The Mayor and Town Council of Gilbert, Arizona are requesting authorization to issue general obligation bonds in the principal amount not to exceed $65,350,000 to be repaid from secondary (ad valorem) property taxes to fund the construction of the Fire and Police Public Safety Training Facility to be located within the Town. The total estimated cost of construction for the facility is $84.6 million including utilities, permitting and site improvements. If the Bonds are approved, the remaining balance of $19.6 million for the construction of the Fire and Police Public Safety Training Facility will be funded by the Town.
The Town has a responsibility to provide for the overall safety of the community. From 2000 to 2018, the Town has more than doubled in population, growing from 109,697 to over 247,000 residents who call Gilbert home. This growth in population brings an increased demand for public safety services.
In planning for the Fire and Police Public Safety Training Facility, the Town evaluated current public safety needs from the community, anticipated future public safety needs, and the training standards and requirements for Gilbert fire fighters and police officers. This evaluation included whether the Town could reliably fulfill its training needs both in the short- and longterm. The Town does not have its own training facility for fire or police so it has to borrow time and space in the training facilities of other cities, whose own public safety demands are growing. These other cities are unable to guarantee the consistent and long-term access to their facilities to continue providing for Gilbert’s public safety training needs.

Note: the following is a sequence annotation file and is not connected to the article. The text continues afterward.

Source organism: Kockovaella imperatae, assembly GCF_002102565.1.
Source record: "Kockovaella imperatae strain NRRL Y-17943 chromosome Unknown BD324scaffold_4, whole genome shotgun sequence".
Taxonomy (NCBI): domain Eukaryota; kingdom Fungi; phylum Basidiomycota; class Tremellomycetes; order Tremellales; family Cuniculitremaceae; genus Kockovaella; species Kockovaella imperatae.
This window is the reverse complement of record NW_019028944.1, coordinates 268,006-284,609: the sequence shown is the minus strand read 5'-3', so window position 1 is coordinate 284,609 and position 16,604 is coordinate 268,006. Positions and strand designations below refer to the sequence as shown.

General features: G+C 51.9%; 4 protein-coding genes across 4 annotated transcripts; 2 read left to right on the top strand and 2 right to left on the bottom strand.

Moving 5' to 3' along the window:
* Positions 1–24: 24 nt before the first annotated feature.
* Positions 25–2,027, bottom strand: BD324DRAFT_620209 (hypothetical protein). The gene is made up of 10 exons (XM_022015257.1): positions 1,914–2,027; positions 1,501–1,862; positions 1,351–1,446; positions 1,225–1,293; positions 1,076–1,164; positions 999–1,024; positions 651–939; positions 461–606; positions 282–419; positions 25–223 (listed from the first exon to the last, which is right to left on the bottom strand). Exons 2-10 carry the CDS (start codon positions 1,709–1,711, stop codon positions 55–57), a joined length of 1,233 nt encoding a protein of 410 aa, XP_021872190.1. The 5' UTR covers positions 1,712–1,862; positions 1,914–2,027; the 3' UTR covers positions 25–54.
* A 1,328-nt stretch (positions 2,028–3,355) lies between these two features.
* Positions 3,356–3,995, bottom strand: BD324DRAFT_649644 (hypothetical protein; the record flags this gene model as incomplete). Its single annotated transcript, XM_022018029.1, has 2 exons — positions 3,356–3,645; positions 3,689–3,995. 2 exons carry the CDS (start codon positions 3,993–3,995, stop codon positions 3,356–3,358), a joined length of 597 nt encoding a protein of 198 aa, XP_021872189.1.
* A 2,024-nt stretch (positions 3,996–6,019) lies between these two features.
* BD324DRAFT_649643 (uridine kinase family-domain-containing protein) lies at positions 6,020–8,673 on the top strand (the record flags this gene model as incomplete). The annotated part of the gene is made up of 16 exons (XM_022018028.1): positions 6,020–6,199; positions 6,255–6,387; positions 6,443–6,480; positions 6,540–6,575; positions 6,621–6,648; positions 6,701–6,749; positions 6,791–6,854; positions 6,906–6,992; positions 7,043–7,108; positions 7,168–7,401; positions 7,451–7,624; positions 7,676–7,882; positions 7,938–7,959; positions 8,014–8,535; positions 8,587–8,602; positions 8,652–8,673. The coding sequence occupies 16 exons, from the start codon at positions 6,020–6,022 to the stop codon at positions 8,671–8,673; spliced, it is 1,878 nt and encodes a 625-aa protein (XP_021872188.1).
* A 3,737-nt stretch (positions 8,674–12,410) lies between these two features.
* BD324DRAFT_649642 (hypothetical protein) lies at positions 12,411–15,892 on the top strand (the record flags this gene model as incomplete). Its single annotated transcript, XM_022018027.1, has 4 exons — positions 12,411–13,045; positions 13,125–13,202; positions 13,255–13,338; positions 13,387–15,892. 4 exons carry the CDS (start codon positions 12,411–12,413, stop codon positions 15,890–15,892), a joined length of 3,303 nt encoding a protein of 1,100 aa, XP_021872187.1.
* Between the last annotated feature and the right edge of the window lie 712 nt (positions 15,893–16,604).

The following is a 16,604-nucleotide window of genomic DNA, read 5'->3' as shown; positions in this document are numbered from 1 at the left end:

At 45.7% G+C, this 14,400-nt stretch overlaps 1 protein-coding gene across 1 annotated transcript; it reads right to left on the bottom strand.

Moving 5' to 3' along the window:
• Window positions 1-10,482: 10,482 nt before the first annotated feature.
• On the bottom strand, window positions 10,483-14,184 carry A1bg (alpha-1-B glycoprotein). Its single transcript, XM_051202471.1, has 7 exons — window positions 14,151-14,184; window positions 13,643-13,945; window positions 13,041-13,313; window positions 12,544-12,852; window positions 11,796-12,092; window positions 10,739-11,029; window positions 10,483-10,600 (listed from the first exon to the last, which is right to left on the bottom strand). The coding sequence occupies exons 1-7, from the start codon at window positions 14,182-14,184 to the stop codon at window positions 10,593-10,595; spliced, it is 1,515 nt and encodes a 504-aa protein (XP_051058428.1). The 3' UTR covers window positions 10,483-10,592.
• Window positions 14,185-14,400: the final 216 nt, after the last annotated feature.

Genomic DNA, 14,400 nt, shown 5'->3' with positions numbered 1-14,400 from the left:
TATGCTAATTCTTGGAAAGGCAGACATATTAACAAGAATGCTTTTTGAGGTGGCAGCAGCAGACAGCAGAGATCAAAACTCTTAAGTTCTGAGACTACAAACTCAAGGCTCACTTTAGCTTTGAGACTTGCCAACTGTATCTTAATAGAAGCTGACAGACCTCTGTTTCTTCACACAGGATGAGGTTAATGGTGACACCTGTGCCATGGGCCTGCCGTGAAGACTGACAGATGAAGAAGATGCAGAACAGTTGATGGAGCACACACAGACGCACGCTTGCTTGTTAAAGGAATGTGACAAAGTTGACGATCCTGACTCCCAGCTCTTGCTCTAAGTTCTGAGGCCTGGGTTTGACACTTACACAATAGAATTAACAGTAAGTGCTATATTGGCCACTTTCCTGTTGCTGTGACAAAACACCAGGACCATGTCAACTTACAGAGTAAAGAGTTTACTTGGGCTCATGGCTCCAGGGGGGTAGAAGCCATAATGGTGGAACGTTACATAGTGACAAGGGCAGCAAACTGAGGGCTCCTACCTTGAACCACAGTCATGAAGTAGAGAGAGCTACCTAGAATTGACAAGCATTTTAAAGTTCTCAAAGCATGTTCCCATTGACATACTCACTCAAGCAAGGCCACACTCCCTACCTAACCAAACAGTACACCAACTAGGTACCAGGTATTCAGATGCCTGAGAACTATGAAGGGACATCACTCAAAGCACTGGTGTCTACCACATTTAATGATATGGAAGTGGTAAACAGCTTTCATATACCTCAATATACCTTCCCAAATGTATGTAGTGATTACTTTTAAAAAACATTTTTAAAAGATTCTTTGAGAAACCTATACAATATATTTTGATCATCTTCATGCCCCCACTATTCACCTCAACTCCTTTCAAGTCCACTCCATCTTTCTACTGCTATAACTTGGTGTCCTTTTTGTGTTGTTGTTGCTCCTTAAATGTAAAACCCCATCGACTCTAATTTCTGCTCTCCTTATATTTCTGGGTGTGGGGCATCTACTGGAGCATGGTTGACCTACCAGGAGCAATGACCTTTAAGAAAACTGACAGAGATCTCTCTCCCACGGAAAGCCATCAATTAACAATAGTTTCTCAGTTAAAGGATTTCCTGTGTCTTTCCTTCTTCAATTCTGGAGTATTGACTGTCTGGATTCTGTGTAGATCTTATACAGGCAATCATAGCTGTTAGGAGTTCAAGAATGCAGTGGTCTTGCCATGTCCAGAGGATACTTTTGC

According to demographic projections, the Town is expected to add more than 80,000 new residents over the next decade. However, in the next seven years, the Gilbert police and fire departments project a potential loss of up to 84% of its sworn personnel to traditional and non-traditional retirement and attrition rates. The average years of public safety experience that would be lost upon retirement is 25.75 years. Replacing this loss of experienced personnel will require adequate and ongoing training for the Town’s existing and newly-hired police officers and fire fighters.